Direct-to-consumer jewelry brands see increased sales during pandemic

New data shows that jewelry has been one of the hardest hit retail sectors during the pandemic.

Other reports indicate that website traffic to online jewelry retailers has steadily declined since February 25.

However, some retailers in this vertical (most outside of the fine jewelry market segment) are seeing remarkable sales growth in recent months.

The direct-to-consumer (DTC) market for jewelry appears to be booming.

Take Gorjana, for example. They are currently experiencing 300% year-to-date growth, with monthly growth of 400% between April and May.

Additionally, the brand had a record day on May 4, signaling the highest day of online sales in the company’s history.

In their case, the sudden change caused by COVID-19 was actually helpful: with their wholesale business shutting down and spring and summer orders being canceled by partners, Gorjana didn’t had no choice but to finally prioritize its DTC business.

“COVID-19 has been the great equalizer,” said Jason Griffin Reidel, co-founder of the brand. “With 16 of our retail stores closed and two more with delayed openings, this meant that over the past two months we had to become an e-commerce only business.”

As such, the brand had to focus its attention on a single channel with more intentional messaging, product drops and ad spend, while working with condensed teams.

“The growth is attributed to the fact that our energies aren’t distributed to other parts of the business,” Reidel said.

“Running a DTC channel and also running a wholesale channel is like running two completely separate businesses, so being able to focus on just one, the one you have direct control over, was powerful.”

Another jewelry brand that has seen record e-commerce sales in recent weeks is Kendra Scott.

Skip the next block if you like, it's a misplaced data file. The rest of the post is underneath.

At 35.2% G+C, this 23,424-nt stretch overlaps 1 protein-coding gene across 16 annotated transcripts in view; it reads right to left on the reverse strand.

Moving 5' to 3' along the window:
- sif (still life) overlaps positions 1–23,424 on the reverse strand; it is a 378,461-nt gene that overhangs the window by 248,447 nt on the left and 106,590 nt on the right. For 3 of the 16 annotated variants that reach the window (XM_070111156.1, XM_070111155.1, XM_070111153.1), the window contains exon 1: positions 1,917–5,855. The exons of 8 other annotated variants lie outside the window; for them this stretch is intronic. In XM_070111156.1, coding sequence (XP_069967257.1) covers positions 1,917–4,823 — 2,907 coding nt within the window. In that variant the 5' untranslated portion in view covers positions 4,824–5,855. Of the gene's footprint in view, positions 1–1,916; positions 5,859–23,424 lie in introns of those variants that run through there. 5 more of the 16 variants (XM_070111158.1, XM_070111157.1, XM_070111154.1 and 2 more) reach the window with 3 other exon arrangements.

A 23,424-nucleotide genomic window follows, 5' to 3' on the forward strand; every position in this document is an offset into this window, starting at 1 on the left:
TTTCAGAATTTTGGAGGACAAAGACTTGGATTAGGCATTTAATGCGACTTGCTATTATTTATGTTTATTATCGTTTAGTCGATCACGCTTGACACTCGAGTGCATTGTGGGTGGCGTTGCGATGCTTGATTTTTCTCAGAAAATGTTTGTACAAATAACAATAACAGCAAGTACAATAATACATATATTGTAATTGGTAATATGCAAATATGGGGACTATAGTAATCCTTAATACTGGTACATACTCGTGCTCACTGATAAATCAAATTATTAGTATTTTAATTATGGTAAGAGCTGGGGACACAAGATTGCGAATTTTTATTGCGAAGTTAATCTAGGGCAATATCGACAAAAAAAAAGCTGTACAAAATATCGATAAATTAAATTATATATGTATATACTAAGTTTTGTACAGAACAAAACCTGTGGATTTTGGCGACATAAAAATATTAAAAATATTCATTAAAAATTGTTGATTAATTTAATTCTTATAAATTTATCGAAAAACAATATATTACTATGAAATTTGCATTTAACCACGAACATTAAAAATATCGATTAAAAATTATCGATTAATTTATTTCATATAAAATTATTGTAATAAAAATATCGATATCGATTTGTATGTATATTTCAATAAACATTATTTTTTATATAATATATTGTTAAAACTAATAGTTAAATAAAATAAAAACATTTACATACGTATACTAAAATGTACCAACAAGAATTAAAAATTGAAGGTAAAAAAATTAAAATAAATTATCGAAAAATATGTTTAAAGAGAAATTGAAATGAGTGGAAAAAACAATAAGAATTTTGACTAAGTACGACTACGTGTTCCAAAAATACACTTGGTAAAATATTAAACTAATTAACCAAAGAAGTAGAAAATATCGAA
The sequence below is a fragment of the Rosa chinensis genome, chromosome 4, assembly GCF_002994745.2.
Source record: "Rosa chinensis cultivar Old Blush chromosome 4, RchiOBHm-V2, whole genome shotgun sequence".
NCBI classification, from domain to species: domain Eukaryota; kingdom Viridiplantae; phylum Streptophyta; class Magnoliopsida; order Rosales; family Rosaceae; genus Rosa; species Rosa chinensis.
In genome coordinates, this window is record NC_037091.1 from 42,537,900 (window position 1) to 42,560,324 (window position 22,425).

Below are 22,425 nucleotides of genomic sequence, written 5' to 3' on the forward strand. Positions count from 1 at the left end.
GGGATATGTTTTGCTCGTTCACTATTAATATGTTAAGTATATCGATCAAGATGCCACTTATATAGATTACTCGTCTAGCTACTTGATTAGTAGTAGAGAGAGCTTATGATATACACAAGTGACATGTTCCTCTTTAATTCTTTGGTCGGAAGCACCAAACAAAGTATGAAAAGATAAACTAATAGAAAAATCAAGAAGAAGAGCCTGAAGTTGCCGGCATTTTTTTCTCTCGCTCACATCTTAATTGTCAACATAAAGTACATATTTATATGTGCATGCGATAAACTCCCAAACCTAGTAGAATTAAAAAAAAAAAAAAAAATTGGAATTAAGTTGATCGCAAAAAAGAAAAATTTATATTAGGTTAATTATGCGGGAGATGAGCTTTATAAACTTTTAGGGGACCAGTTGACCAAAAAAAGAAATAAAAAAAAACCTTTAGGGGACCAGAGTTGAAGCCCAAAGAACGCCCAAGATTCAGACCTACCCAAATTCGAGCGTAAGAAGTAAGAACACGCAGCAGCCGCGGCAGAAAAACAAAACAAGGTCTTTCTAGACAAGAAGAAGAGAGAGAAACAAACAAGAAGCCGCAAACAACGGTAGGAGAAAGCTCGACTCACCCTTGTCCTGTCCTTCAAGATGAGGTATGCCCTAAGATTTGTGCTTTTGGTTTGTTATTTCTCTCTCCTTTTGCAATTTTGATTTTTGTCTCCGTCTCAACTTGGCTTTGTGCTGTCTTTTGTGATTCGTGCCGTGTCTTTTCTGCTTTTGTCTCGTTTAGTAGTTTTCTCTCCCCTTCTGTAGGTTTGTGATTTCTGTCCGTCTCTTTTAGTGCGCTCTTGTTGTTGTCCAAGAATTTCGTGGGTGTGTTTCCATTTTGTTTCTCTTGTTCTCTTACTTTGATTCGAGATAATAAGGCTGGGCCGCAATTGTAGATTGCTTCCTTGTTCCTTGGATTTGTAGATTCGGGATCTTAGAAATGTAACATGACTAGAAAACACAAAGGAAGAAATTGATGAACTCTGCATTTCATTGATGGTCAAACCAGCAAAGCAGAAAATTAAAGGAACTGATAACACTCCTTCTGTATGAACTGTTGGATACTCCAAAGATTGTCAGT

Pivoting to accommodate the shift to online shopping, the brand began offering virtual try-ons leveraging augmented reality and machine learning technology, created a “ship-from-store program” to complement its Austin distribution center and implemented a curbside pickup program.

As a result, the brand has seen several days so far where online sales have exceeded historical sales performance at their physical retail stores.

The examples continue, further illustrating that these marks are not exceptions or outliers, but that there is a larger trend here.

Jewelry brands like Luv AJ saw sales jump 250% for items in the $40-60 range from mid-March to late May. Bagatiba sales increased by 63% in April and May compared to January-March 2020. Kinn’s monthly sales jumped by 30% in May.

So what is driving this surge in jewelry purchases during a global crisis?

If you ask Ana Andjelic, head of strategy, that’s partly because jewelry isn’t a fashion buy, which means it’s more or less trend-proof.

“Buying a piece of jewelery is a timeless purchase that will not lose value, and because this market is more fragmented today, it is no longer a massive investment – you can find a ring or a bracelet for the price of a pair of jeans (and I would definitely wear it more than jeans right now.)”

She also went on to say that the recent uptick may be partly due to the emotions behind jewelry purchases, explaining that consumers sometimes buy jewelry for themselves, either as a reward or as a “pick-up.”

“I can see a lot of consumers swinging between those two moods right now,” she said.

Jewelry industry expert Liz Kantner added that the strategic use of social media is another factor contributing to sales growth in this vertical right now.

Consulting with various independent jewelry brands, she noticed that those who shared video content on social platforms to give context to their products and designs made deeper connections with customers and ultimately generated more. of sales.

Overall, this growth trend in the jewelry industry appears to align with a bigger shift unfolding in real time: retailers selling non-essential products are seeing record online sales.